We are looking at more sustainable heating options for next winter because of the cost of propane.

So, that’s why I homestead! Why do you homestead?

Why I homestead

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8 Comments

  1. We don’t homestead yet, but we got the idea after learning more about Genetically altered foods. The more I learn about the things in my food, the less I want to eat something I did not make. We no longer eat anything with artificial colors and we are doing everything in our power to get rid of GMOs. if I grow corn with my own hands, and raise meat myself I know I am giving my family the very best.

    Personally I never saw myself as a country girl or wanting to do anything like this. I would rather lose my city diggs, then end up sick from food poisoned by the people who make it. I already know a lot about making sausage, bread and butter because my Maternal Grandmother is mountain people who live in a shack on the side of a mountain. My mother grew up with a cast iron stove and no running water or electricity in the house. That is how I learned I love modern comfort!

    I know it is going to be slow going, but I just remind myself of what I am establishing to live a long life and have a refuge for my family.

      1. No, But I guess I should do that. To be honest I have not done it since I was a kid. I was gonna make some this summer. I have to ask my dad for the recipe. I will look around. Because I am of a German background I prefer more German and Czech flavors.

  2. I consider myself a Homesteader. I live in the city with so many rules about not allowing chickens, etc. Will I ever make it to the country, probably not. I am okay with that. I can still educate myself on cooking from scratch, doing laundry by hand. Gardening, growing herbs, preparing our body butter, soap, shampoo, sewing etc. Is it a harder life, yes, oh and still work 40 hours plus and raise 3 girls.It brings meaning to my life. I have accomplished and have taught my girls to appreciate hard work. I started off with the food because I did not want to eat processed garbage anymore.I do shop local to know where my food comes from. Do I pay a little more. Yes, but it is worth it to me. Now I cook because the price of food is going up all the time. So I put in the garden.Now we eat better. Once you learn one task I can challenge myself to another. I believe our bodies are made to be worked, not idle. After a long, fulfilling day, I treat myself to a wonderful bath and quiet time with a book. Not a T.V-do not own one and never will.Do I sleep, like the dead. I like many do not suffer from insomnia.I get a good nights rest to start over again the next day, knowing I am feeding my girls the best that I can, cooking it myself, saving some money, living a genuine simple life as I can in a big city.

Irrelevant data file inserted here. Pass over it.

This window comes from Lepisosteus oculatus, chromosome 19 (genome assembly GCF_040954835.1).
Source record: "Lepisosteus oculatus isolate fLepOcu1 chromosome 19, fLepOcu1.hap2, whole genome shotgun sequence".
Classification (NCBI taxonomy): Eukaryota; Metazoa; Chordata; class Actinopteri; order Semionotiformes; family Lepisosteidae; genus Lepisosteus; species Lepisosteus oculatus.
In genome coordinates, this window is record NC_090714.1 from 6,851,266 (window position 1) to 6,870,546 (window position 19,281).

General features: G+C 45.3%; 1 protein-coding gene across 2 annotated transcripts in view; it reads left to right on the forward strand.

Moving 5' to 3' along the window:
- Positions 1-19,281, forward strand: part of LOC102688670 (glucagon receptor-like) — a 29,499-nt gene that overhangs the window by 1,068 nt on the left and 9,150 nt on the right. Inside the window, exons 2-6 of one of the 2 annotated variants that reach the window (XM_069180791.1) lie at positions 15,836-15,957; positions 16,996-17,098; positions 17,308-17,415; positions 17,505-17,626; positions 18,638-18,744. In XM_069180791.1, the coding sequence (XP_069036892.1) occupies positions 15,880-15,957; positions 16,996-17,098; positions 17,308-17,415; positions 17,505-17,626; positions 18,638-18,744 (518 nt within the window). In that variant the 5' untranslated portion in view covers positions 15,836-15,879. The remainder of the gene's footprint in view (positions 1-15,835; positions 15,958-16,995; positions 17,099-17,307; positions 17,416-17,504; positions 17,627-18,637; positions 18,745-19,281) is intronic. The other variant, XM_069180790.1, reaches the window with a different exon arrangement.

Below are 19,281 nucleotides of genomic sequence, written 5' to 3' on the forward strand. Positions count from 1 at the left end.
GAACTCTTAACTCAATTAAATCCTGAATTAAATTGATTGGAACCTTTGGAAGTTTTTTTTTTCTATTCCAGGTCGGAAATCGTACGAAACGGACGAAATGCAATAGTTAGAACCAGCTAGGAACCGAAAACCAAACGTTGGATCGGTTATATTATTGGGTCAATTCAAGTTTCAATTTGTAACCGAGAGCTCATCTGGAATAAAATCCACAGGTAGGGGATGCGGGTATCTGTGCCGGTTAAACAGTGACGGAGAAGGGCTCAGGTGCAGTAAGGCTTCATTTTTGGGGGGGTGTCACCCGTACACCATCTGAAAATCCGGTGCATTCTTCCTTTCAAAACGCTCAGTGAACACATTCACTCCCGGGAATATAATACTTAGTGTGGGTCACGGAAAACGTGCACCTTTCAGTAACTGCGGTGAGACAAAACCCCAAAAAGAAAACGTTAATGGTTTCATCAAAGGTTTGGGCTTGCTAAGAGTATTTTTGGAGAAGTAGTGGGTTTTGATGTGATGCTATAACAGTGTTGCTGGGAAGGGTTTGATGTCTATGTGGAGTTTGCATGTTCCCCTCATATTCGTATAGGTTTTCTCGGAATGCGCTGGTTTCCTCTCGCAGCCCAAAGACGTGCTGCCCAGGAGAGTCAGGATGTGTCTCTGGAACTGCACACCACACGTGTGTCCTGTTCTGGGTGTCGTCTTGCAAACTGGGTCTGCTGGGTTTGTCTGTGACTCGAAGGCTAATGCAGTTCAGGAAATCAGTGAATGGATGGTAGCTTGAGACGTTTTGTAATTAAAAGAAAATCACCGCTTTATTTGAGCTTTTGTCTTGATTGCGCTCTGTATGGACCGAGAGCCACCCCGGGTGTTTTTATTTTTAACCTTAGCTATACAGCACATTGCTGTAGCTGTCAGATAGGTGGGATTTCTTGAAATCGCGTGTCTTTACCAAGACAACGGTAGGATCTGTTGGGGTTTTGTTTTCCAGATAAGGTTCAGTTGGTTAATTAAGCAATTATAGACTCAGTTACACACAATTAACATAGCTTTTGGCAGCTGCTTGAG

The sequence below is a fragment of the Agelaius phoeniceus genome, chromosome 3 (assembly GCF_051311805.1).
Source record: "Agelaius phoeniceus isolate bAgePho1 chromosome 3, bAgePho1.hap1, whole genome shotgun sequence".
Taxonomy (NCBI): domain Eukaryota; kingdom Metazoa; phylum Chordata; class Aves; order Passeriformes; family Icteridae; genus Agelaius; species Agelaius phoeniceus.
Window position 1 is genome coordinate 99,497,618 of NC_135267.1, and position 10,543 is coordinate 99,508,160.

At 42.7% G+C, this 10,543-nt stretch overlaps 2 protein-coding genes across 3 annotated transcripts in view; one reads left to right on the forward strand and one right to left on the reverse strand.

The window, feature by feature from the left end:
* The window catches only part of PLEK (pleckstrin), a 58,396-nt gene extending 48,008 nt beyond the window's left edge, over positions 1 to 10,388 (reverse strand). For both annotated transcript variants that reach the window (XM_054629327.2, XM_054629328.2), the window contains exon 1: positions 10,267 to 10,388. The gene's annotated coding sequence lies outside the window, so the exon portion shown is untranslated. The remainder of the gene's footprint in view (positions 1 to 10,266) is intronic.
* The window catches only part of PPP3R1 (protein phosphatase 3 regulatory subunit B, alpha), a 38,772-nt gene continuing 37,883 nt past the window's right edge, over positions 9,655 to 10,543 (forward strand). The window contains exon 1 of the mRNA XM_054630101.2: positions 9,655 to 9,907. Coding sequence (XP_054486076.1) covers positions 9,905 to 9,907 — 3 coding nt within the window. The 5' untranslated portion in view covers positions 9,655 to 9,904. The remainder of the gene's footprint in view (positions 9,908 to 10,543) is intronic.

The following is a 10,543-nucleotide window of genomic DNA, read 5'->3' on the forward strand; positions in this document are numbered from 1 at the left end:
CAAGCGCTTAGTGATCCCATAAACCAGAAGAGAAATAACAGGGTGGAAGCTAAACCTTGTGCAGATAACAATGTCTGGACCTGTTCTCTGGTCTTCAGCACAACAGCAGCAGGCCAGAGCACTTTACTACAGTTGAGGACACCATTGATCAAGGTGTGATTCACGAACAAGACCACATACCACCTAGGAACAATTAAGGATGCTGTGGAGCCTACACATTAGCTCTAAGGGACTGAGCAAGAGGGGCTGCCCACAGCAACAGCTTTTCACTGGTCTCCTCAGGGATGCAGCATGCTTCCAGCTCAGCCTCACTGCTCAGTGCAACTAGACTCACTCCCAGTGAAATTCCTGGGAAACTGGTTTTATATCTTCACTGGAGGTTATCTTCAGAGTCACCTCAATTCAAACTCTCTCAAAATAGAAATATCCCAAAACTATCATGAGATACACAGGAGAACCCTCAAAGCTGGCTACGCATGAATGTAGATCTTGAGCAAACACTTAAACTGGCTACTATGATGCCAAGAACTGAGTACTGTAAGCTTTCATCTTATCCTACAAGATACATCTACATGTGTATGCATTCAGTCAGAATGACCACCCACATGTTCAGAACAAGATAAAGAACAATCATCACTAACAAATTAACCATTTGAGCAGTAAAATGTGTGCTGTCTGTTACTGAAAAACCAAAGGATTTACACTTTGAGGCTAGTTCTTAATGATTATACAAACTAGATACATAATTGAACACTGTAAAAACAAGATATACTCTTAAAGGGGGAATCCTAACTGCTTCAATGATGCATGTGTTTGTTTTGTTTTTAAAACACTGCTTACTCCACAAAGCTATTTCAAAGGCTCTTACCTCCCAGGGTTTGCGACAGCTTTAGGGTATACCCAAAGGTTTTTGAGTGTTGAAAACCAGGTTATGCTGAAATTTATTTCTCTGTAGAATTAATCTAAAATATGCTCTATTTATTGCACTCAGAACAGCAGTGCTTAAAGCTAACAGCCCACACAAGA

1. I love your comment. One goal of this blog is to inspire urban/apartment/suburban homesteaders, since for years I was a condo-dweller, and probably would have been happier if I had an urban homestead guide. Please feel free to contact me with any topic suggestions!

    2. Good for you!! You serve as a wonderful example to your girls!! What a blessing for them! You also serve as an example to others. We all need to do what we can with what we have. Don’t wait for some dream scenario to start making healthy sustainable choices every day!!

  3. We don’t have land yet but the idea to homestead first came when watching some of those horrible Peta videos, I wanted to make sure any animals I ate or sold to others had a good life and were harvested humanely. As I’ve gained knowledge about what is needed to run a homestead and strategized on how to do it I was surprised at how much i already knew cooking from scratch for better taste, learning to sew as a child and working in my mother’s garden, caring for a wide variety of animals from personal interest. I looked at my own library in preparation for homesteading to find I had dozens of books on taking care of or building houses, from plumbing to roofing to masonry; several on gardening and farming and some preserving as well. I realized the farm had called to me my whole life and I never knew. Now it’s just a leap of faith.